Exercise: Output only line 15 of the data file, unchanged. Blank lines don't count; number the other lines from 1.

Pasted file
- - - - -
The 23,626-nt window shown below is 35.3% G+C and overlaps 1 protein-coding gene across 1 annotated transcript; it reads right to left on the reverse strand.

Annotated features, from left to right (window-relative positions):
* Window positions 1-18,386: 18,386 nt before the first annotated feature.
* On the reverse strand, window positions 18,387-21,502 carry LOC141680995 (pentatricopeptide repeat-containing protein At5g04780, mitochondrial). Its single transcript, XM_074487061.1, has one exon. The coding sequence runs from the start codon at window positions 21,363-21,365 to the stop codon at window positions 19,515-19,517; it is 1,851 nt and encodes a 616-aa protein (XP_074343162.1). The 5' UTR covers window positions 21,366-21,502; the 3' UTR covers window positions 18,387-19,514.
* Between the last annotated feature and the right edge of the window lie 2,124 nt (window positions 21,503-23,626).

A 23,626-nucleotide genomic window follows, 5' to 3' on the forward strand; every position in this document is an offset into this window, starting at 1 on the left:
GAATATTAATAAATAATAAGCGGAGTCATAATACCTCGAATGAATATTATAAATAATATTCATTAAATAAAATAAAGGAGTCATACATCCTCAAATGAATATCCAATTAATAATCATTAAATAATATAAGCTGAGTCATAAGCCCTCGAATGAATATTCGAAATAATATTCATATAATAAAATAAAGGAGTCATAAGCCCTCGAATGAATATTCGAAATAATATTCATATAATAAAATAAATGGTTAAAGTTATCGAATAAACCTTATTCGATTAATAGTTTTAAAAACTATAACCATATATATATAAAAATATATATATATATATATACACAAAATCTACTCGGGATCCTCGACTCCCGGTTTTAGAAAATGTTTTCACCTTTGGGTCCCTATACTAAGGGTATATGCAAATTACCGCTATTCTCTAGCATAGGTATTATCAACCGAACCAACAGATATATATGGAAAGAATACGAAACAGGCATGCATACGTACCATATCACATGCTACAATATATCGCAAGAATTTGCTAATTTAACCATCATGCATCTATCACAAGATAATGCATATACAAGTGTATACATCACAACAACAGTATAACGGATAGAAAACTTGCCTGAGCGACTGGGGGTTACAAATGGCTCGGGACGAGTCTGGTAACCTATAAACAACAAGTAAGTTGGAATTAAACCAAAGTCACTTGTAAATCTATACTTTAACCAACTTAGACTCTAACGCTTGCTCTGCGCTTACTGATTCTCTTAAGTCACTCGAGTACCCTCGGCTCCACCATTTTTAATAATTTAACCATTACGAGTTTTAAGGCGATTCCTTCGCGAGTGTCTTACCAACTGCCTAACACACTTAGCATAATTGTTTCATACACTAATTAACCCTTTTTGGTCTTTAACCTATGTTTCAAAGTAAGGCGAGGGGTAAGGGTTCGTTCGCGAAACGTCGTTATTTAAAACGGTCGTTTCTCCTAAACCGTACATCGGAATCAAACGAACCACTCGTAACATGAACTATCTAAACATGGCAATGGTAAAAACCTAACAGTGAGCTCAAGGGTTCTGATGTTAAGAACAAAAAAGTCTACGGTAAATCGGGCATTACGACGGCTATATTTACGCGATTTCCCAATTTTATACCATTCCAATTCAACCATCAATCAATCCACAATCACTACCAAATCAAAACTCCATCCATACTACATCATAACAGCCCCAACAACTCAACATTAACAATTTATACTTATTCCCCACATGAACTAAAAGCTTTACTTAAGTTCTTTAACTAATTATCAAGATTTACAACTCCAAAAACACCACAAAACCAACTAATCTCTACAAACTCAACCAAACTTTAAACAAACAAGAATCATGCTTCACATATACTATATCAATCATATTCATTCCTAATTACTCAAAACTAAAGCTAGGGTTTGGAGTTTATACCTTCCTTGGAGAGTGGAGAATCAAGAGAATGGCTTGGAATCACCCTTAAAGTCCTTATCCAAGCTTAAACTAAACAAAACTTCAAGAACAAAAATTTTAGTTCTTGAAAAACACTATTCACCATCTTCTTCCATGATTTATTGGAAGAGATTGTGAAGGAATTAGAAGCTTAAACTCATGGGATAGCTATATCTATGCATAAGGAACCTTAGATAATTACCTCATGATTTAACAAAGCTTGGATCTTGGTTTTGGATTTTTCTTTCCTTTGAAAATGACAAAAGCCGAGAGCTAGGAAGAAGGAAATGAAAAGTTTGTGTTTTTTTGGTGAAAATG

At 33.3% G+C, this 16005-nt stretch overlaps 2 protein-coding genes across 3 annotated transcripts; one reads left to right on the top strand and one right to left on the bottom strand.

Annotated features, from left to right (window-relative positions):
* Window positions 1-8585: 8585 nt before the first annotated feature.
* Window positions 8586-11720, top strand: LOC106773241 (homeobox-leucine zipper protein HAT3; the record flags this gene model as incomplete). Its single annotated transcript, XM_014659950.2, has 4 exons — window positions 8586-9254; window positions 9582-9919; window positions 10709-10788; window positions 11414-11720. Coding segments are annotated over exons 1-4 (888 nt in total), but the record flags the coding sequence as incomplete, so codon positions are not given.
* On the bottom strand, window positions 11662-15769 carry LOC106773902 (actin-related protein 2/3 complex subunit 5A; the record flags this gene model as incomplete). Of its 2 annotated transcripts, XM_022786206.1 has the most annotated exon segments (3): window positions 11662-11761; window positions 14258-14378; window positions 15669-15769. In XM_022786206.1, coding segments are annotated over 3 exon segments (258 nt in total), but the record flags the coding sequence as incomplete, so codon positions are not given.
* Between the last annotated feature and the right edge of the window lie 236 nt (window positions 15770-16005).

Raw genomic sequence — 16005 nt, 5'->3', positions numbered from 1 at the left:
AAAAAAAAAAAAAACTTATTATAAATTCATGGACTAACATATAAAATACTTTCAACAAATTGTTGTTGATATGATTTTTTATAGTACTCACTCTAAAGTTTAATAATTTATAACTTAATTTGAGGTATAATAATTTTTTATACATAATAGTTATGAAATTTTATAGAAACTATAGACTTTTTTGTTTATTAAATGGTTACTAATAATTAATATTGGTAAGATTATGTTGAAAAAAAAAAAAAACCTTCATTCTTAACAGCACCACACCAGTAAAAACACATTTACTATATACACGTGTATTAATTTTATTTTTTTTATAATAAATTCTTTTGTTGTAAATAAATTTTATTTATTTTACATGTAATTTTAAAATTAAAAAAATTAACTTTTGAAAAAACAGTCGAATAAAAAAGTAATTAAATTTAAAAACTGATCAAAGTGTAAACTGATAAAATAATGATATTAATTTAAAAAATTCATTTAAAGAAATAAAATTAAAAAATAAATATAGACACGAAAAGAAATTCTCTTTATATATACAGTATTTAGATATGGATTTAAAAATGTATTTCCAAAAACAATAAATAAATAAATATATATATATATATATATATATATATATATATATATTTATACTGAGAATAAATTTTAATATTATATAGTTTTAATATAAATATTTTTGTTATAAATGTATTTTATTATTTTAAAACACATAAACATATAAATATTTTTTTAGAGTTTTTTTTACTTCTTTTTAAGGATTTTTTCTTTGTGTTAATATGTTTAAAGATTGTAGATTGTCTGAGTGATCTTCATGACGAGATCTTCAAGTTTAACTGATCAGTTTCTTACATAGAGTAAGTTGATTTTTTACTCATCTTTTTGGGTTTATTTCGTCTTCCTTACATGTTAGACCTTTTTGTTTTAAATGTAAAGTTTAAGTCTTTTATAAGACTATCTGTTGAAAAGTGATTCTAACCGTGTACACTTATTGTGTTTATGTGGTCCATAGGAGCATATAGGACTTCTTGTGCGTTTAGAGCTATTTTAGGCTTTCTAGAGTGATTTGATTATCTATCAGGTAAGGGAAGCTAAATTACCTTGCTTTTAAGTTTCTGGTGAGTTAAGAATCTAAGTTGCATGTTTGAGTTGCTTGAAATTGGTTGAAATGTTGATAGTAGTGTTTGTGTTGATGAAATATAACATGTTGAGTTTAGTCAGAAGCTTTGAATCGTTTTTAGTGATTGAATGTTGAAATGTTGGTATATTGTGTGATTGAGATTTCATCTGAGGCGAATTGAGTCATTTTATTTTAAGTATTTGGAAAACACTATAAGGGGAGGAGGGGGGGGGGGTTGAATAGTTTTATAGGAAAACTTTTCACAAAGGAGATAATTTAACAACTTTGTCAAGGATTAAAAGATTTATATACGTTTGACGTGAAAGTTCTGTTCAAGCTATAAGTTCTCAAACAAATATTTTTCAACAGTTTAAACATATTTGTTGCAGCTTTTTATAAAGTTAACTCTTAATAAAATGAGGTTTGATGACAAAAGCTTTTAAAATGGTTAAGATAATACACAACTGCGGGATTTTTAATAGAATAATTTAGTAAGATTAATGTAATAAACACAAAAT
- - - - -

AAAAAAAAAAAAAACTTATTATAAATTCATGGACTAACATATAAAATACTTTCAACAAATTGTTGTTGATATGATTTTTTATAGTACTCACTCTAAAGTTTAATAATTTATAACTTAATTTGAGGTATAATAATTTTTTATACATAATAGTTATGAAATTTTATAGAAACTATAGACTTTTTTGTTTATTAAATGGTTACTAATAATTAATATTGGTAAGATTATGTTGAAAAAAAAAAAAAACCTTCATTCTTAACAGCACCACACCAGTAAAAACACATTTACTATATACACGTGTATTAATTTTATTTTTTTTATAATAAATTCTTTTGTTGTAAATAAATTTTATTTATTTTACATGTAATTTTAAAATTAAAAAAATTAACTTTTGAAAAAACAGTCGAATAAAAAAGTAATTAAATTTAAAAACTGATCAAAGTGTAAACTGATAAAATAATGATATTAATTTAAAAAATTCATTTAAAGAAATAAAATTAAAAAATAAATATAGACACGAAAAGAAATTCTCTTTATATATACAGTATTTAGATATGGATTTAAAAATGTATTTCCAAAAACAATAAATAAATAAATATATATATATATATATATATATATATATATATATATTTATACTGAGAATAAATTTTAATATTATATAGTTTTAATATAAATATTTTTGTTATAAATGTATTTTATTATTTTAAAACACATAAACATATAAATATTTTTTTAGAGTTTTTTTTACTTCTTTTTAAGGATTTTTTCTTTGTGTTAATATGTTTAAAGATTGTAGATTGTCTGAGTGATCTTCATGACGAGATCTTCAAGTTTAACTGATCAGTTTCTTACATAGAGTAAGTTGATTTTTTACTCATCTTTTTGGGTTTATTTCGTCTTCCTTACATGTTAGACCTTTTTGTTTTAAATGTAAAGTTTAAGTCTTTTATAAGACTATCTGTTGAAAAGTGATTCTAACCGTGTACACTTATTGTGTTTATGTGGTCCATAGGAGCATATAGGACTTCTTGTGCGTTTAGAGCTATTTTAGGCTTTCTAGAGTGATTTGATTATCTATCAGGTAAGGGAAGCTAAATTACCTTGCTTTTAAGTTTCTGGTGAGTTAAGAATCTAAGTTGCATGTTTGAGTTGCTTGAAATTGGTTGAAATGTTGATAGTAGTGTTTGTGTTGATGAAATATAACATGTTGAGTTTAGTCAGAAGCTTTGAATCGTTTTTAGTGATTGAATGTTGAAATGTTGGTATATTGTGTGATTGAGATTTCATCTGAGGCGAATTGAGTCATTTTATTTTAAGTATTTGGAAAACACTATAAGGGGAGGAGGGGGGGGGGGTTGAATAGTTTTATAGGAAAACTTTTCACAAAGGAGATAATTTAACAACTTTGTCAAGGATTAAAAGATTTATATACGTTTGACGTGAAAGTTCTGTTCAAGCTATAAGTTCTCAAACAAATATTTTTCAACAGTTTAAACATATTTGTTGCAGCTTTTTATAAAGTTAACTCTTAATAAAATGAGGTTTGATGACAAAAGCTTTTAAAATGGTTAAGATAATACACAACTGCGGGATTTTTAATAGAATAATTTAGTAAGATTAATGTAATAAACACAAAAT